Nina Renata Aron
RaveThe Washington Post... stunning. I came to it as a reader with extensive experience with addiction and codependency; reading it was like a first sip of water after a 20-mile run in the heat. Aron is not only a master of metaphor but also a brilliant researcher who braids the story of a romantic life lost to codependency with a variety of other texts ... If you’ve been an addict or loved an addict, Good Morning, Destroyer of Men’s Souls will enter your bloodstream and overtake your mind in the most serious way. But even if you have no experience with addiction or codependency, this book is an essential read. It shows us that addicts are more than statistics, their codependents more than \'sniveling, whimpering, and brokenhearted.\' These are real people, rendered by Aron with eye-opening complexity and dynamism. In this book, the underrepresented and overlooked world of the codependent emerges from the bargain basement of self-help and shopworn homilies into the realm of love and loathing, birth and death, blood and urine. Into the realm, in other words, of the literary ... Here we see that women can not only minister to addicts but be addicts themselves, and that the whole messy, dangerous, love-bound struggle is more common than one might think. There is a war of attrition being waged by addiction and codependency against millions of American souls, and Aron’s memoir is a powerful strike back.
RaveThe Washington Post... a refreshingly whimsical debut that explores the agonies of millennial life under late capitalism with the kind of surrealist humor that will offer anxious minds a reprieve from our calamitous news cycle ... A lesser writer might have chosen to describe the temp’s meandering as a path to her fulfillment, but Leichter smartly uses fantastical ideas to communicate the drudgery of professional impermanence ... Leichter’s dry wit is masterful, but her novel suffers from the occasional tonal inconsistency ... It seems as if Leichter wants to pair fairy-tale strangeness with real-world consequences, and the effect often feels more chaotic than appropriately eerie ... Still, as a book about the brutality of the work world, Temporary is a great success. Leichter has managed to blend the oddball and the existential into a tale of millennial woe that’s both dreadful and hilarious at once. This book should be recommended reading for workers — and essential reading for nonessential workers — everywhere.
MixedThe Washington PostThe polyphonic narrative...has the pacing and urgency of a spy thriller but the middling stakes of a book about a group of privileged kids sending each other cryptic texts. By the time the stakes do achieve life-or-death heights, the novel has forced itself into an awkward stance of violence and suspense that doesn’t entirely fit with its crumpled class notes and teenage self-importance ... In the #MeToo era, the intent of The Swallows is admirable: Trace toxic masculinity back to its roots, the peacocking years of early adolescence, and empower a group of young women to shatter it. And Lutz is mordant in her descriptions of \'boys will be boys\' sliminess ... It’s in the machinations of the campus cold war itself—and in her clumsy homage to le Carré—that Lutz stumbles ... there is much to be said about power, privilege and cycles of abuse that is skimmed over in favor of spy-versus-spy skulduggery in The Swallows ... Where the novel truly succeeds is in its implication of adults in the nasty schemes of kids.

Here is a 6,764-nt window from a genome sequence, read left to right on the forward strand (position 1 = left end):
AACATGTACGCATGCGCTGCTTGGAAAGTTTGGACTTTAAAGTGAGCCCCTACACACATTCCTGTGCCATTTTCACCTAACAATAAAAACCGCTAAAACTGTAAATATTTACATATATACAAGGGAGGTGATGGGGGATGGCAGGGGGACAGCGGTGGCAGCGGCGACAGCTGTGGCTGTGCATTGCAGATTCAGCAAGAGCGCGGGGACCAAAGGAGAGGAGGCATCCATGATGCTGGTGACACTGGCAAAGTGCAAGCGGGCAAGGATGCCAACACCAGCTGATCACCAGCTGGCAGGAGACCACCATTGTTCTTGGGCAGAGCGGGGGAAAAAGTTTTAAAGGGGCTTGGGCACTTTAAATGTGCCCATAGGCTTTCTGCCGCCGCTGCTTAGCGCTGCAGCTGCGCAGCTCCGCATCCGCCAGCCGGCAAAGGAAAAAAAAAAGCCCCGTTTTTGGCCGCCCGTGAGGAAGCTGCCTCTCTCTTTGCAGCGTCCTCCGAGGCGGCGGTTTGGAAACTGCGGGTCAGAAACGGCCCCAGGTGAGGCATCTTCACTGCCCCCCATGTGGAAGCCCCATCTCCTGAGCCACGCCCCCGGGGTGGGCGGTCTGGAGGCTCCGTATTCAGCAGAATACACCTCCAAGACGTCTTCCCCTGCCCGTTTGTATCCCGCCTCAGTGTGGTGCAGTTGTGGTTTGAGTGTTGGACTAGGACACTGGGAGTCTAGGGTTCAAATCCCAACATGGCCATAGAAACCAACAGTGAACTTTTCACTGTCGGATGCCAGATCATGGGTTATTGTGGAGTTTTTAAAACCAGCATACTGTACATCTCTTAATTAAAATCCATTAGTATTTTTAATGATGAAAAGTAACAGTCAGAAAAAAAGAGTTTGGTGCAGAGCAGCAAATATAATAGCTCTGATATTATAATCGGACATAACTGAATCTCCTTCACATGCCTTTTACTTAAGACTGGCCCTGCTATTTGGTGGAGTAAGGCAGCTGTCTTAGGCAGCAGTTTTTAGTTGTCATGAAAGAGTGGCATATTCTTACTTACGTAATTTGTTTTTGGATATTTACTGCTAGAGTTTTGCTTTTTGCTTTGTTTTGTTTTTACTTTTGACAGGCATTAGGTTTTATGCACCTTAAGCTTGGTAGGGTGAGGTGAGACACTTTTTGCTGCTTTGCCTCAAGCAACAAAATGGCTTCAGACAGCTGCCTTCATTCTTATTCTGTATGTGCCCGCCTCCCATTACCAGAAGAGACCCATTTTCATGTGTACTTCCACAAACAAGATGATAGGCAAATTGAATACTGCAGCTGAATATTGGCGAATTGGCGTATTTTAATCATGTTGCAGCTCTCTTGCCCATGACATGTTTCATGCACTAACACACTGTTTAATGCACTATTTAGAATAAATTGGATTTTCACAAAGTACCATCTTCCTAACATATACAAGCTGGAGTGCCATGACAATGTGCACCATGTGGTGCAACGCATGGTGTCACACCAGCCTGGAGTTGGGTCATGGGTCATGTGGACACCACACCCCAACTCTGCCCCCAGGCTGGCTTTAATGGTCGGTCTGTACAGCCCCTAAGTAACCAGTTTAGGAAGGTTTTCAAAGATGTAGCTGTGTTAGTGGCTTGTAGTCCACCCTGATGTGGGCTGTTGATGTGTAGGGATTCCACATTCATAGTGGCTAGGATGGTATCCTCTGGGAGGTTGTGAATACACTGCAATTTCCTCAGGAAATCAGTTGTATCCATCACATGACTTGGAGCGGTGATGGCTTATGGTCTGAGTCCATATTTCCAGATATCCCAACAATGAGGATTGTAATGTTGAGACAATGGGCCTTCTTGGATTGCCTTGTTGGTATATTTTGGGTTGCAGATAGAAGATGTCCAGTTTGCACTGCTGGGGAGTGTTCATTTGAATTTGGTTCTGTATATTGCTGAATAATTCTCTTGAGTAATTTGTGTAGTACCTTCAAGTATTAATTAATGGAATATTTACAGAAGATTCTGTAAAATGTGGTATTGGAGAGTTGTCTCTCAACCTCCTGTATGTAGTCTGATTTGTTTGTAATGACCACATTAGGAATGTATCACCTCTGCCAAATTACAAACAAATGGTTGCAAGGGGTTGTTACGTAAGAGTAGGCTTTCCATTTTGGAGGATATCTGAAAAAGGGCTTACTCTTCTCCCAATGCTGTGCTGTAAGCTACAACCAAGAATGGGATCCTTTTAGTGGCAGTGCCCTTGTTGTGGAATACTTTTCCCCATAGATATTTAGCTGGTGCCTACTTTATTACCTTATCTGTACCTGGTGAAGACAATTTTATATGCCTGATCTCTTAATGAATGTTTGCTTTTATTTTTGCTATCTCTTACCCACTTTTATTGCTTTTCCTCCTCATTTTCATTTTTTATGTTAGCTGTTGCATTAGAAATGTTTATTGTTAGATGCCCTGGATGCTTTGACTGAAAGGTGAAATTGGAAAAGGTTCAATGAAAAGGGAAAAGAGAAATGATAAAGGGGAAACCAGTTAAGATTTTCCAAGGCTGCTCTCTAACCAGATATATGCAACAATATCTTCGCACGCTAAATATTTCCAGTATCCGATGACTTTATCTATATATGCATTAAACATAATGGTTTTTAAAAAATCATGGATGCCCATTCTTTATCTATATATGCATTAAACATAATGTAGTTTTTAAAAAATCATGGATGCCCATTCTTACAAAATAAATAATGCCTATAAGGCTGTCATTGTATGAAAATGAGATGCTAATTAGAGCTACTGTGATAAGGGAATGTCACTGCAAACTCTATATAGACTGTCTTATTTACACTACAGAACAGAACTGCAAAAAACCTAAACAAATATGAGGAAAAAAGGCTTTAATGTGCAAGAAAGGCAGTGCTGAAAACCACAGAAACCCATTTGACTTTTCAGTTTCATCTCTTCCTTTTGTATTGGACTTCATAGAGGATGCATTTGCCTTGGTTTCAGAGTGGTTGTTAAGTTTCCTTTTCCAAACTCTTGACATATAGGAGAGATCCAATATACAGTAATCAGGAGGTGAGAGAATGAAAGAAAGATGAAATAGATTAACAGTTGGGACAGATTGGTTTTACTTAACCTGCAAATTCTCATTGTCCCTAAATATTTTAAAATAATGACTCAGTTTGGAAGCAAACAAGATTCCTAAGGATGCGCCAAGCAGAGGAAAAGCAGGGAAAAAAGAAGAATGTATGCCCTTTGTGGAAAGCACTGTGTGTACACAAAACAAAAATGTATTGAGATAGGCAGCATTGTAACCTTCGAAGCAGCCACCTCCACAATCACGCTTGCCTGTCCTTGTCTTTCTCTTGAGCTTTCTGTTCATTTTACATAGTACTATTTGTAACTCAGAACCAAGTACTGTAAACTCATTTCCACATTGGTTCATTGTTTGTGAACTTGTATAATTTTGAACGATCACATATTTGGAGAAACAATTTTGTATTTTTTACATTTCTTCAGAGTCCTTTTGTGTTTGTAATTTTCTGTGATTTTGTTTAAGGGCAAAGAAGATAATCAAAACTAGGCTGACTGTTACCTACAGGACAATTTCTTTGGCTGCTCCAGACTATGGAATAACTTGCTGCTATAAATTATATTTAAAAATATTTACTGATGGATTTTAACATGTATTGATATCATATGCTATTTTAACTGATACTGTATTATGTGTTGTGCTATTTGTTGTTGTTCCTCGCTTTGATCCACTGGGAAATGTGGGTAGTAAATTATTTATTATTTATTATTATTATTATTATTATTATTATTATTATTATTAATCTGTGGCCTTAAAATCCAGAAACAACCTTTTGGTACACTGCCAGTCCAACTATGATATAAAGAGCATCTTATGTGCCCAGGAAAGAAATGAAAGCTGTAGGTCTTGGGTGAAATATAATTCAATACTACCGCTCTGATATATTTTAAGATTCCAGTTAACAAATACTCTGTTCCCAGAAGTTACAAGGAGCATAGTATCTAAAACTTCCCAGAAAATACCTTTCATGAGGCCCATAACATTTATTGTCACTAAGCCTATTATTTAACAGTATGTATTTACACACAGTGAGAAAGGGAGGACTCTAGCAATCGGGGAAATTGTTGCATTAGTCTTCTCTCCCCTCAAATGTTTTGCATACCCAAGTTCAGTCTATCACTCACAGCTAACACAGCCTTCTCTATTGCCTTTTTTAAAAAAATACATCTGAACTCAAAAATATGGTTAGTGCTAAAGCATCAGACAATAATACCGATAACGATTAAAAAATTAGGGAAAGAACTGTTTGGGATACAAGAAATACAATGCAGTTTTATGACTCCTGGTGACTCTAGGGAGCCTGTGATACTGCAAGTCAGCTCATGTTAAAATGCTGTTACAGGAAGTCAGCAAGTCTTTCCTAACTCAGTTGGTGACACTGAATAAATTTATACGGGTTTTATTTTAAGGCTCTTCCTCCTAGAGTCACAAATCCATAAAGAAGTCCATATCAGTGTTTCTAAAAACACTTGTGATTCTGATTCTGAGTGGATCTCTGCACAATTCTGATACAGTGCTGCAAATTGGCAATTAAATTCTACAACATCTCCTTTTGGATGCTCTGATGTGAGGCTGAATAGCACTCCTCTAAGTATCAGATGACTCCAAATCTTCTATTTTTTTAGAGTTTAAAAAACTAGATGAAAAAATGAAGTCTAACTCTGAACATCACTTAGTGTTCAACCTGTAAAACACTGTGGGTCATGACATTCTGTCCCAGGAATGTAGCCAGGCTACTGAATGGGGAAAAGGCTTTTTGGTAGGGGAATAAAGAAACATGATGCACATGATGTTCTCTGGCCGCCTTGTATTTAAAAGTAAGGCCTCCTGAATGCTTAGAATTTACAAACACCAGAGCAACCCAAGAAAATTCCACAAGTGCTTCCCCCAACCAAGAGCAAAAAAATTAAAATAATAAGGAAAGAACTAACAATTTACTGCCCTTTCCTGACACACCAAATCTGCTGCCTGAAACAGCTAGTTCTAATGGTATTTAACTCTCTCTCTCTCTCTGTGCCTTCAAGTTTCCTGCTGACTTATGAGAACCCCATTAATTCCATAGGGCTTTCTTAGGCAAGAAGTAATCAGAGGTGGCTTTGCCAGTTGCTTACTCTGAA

RaveThe Washington Post...hilarious ... Poetry, long thought to be the product of creative purity—and almost anti-capitalist in its unmarketability—becomes a tool for deception and self-promotion in Ives’s capable hands ... What exactly Loudermilk is after—money? unfettered access to female undergrads? cultural capital? pulling one over on the poetry world?—is never fully addressed. But the story isn’t any less captivating as a result ... Loudermilk is successful in getting readers to think about the origins of contemporary literature: The MFA program and the satellite communities that arise from it may be, after all, functional last bastions of literary ideas in the United States. But the novel falters when it tries to be about more than just Loudermilk’s deception ... To make matters more difficult, the novel is interspersed with giant chunks of [the character] Clare’s fiction, all of which is far less interesting than Harry’s poetry ... Still, Loudermilk is, overall, a riotous success. Equal parts campus novel, buddy comedy and meditation on art-making under late capitalism, the novel is a hugely funny portrait of an egomaniac and his nebbish best friend.